I’ve written several times about the strangeness of having most of my adult life defined by an event I can’t remember. The moments that shaped how I now navigate the world, how I perceive myself, and what I do for a living exist in my mind only because others have told me what happened.
When thought of this way, I find it discomfiting that who I am arises out of emptiness, a void I’ve filled with other people’s stories and the unalterable fact that the space where my left leg used to be proves that I survived my accident. Without my own memories of that night, I fight conflicting impulses: to recover them – after all, they’re mine, even if locked away from my conscious memory – and to keep them safely stashed in the deepest parts of my subconscious. But since working towards either of these goals is impossible – I can’t remember what I can’t remember, nor can I bury what’s already entombed – I find myself periodically trying to fill the void with an imagined version of my own experience. However, the enormity of what I felt in the middle of a New York road 18 years ago eludes me; I can’t independently conjure it up because, for all intents and purposes, I wasn’t there.
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Rarely and randomly, certain movie scenes have left me displaced, my heart racing and my mind foggy. I’ve previously described my reaction the first time I saw Band of Brothers and its depiction of Joe Toye lying in the icy woods outside Foy, his leg blown off, calling for help as the rest of Easy Company remains pinned down under a barrage of German bombing. While I can’t remember what it was like to lie in the middle of Northern Boulevard on a winter night, a mangled mess, I thought to myself while watching two-legged Kirk Acevedo act, “That feels like it could be what I went through.”
I went more than a decade before having this experience again, but then got hit with it twice in less than 6 months. It happened first when I watched 50/50, the Joseph Gordon Leavitt/Seth Rogen vehicle that tells the story of Adam Lerner (Leavitt), a twenty-something whose cancer diagnosis sends his safe, controlled life careening towards the reality that he may die. Adam has a complicated relationship with his mother (Anjelica Huston), who he tries to keep at a distance while going through his treatment. But she’s there when he has to undergo life-threatening surgery, and his cries to her as they wheel him away to the operating room threw me back into that place of combined terror and recognition with a sudden jolt.
Unlike Band of Brothers, which depicted a soldier violently losing his leg, Leavitt’s performance had no direct connection to limb loss or my personal experience: I’ve never had cancer; I don’t remember getting wheeled into surgery; and my mother died more than a year before my accident. But the sense of primal fear, of the mind disconnected from its moorings, casting wildly about for a way to understand events beyond its comprehension made me believe that if I could remember that winter night, this is what it would have been like.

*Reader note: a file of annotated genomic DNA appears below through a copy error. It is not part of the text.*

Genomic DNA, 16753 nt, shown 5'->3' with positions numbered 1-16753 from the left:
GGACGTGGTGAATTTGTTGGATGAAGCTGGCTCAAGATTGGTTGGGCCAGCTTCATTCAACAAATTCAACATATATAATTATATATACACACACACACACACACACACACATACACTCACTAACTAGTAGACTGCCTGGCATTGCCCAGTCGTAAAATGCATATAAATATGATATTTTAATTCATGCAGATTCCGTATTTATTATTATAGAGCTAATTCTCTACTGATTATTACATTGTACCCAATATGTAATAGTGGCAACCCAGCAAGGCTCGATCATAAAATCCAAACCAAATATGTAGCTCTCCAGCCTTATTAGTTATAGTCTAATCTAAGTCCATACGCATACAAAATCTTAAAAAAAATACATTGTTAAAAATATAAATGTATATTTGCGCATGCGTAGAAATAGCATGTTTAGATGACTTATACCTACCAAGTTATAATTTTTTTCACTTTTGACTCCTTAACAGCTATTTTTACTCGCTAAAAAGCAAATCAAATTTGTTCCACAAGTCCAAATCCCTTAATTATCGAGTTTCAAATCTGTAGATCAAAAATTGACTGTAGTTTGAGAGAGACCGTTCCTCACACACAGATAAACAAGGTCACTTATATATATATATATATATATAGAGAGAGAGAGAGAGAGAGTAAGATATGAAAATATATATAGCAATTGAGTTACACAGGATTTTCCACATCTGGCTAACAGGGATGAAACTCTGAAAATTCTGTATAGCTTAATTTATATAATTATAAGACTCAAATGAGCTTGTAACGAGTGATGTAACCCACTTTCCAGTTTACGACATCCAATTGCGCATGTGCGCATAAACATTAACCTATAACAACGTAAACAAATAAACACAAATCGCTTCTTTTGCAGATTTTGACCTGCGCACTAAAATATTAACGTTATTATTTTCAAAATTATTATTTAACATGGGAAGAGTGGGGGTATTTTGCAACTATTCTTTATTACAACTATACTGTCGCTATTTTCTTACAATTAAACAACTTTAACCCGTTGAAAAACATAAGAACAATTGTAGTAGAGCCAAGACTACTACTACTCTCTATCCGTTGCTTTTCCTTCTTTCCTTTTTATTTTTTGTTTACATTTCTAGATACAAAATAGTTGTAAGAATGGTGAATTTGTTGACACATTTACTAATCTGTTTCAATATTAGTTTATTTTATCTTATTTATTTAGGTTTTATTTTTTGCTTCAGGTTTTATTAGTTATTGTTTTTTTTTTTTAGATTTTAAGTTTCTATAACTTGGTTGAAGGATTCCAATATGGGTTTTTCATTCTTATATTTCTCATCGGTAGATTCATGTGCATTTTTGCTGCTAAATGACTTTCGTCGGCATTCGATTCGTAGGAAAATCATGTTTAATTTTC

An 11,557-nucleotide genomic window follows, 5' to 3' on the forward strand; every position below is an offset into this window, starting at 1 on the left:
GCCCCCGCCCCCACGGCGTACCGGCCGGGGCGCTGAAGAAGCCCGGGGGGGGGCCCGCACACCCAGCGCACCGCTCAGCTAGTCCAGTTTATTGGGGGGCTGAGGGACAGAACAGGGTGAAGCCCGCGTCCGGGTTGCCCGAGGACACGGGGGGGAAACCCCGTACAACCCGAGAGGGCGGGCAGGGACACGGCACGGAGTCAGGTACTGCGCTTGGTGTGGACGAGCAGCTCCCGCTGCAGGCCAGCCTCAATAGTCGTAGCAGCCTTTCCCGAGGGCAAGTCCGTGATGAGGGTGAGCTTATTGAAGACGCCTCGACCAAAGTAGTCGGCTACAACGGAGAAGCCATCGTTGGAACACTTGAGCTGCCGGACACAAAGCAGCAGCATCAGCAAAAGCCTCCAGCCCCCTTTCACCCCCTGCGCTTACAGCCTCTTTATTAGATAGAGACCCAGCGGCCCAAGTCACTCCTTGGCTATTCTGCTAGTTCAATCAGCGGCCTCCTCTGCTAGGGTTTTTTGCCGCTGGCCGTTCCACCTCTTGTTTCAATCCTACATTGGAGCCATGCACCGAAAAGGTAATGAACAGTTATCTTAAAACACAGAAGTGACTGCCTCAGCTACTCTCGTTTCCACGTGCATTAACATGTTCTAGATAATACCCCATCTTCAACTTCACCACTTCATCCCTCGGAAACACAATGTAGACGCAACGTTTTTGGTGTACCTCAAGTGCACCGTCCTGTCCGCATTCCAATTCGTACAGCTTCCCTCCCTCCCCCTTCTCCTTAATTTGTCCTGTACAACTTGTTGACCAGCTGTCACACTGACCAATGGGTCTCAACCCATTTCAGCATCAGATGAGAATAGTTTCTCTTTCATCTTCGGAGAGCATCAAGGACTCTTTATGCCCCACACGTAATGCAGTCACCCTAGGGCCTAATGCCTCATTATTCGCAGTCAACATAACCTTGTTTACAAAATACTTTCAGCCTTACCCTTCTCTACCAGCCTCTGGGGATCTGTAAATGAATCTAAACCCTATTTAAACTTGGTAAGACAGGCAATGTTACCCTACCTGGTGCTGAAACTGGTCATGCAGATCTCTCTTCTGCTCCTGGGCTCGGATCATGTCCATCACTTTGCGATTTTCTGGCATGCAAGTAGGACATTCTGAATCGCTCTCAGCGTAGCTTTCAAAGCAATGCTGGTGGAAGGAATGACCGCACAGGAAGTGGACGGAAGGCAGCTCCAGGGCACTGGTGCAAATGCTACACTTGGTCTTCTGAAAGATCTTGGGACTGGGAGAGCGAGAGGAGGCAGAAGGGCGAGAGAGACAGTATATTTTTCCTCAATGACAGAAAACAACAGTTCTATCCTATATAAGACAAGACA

This feeling swept over me again at the end of Captain Phillips. Having protected his crew, his cargo, and survived his experience as a hostage, the Navy extracts Phillips (Tom Hanks) from the small craft his captors held him in, bringing him onboard a U.S. battleship. As a naval doctor walks him into the examination room, Phillips – who has stayed in control throughout most of his ordeal – disintegrates. While the physician tries to assess him he breaks down, the enormity of what he has just lived through sending him into shock. The doctor keeps trying to coax him back to the present, to his injuries, to what he physically feels. But Hanks poignantly inhabits that space between connection to the present and becoming completely untethered, trying to answer her questions while uncontrollably shaking and sobbing, his responses monosyllabic and mechanical.
Unlike either of the other stories, Hanks portrays someone who emerges from his trauma physically intact. But as I experienced the same reactions to Hanks’ performance as the two preceding it, I realized that the resonance comes not from the facts but from the feelings. And it’s the feelings I’m looking for, as it seems like a violation of a universal law that I could endure a trauma so severe and not be able to remember how it felt.
I suppose each of these stories could have had exactly the same impact on me if I had never walked into that intersection. Perhaps being me means being uniquely susceptible to actors portraying these specific kinds of life-changing events, and perhaps I have always been that way. However, I suspect that’s not the case. I think these scenes overwhelm me because they’re the closest I can come – after the fact – to feeling what I think I should have felt that night. It’s a bizarre way to reconstruct one’s personal history – through the lens of able-bodied actors playing roles that in no way resemble my own experience. I’ve never tried to do this; it just happens. And I accept it, even though I’m not sure I understand it.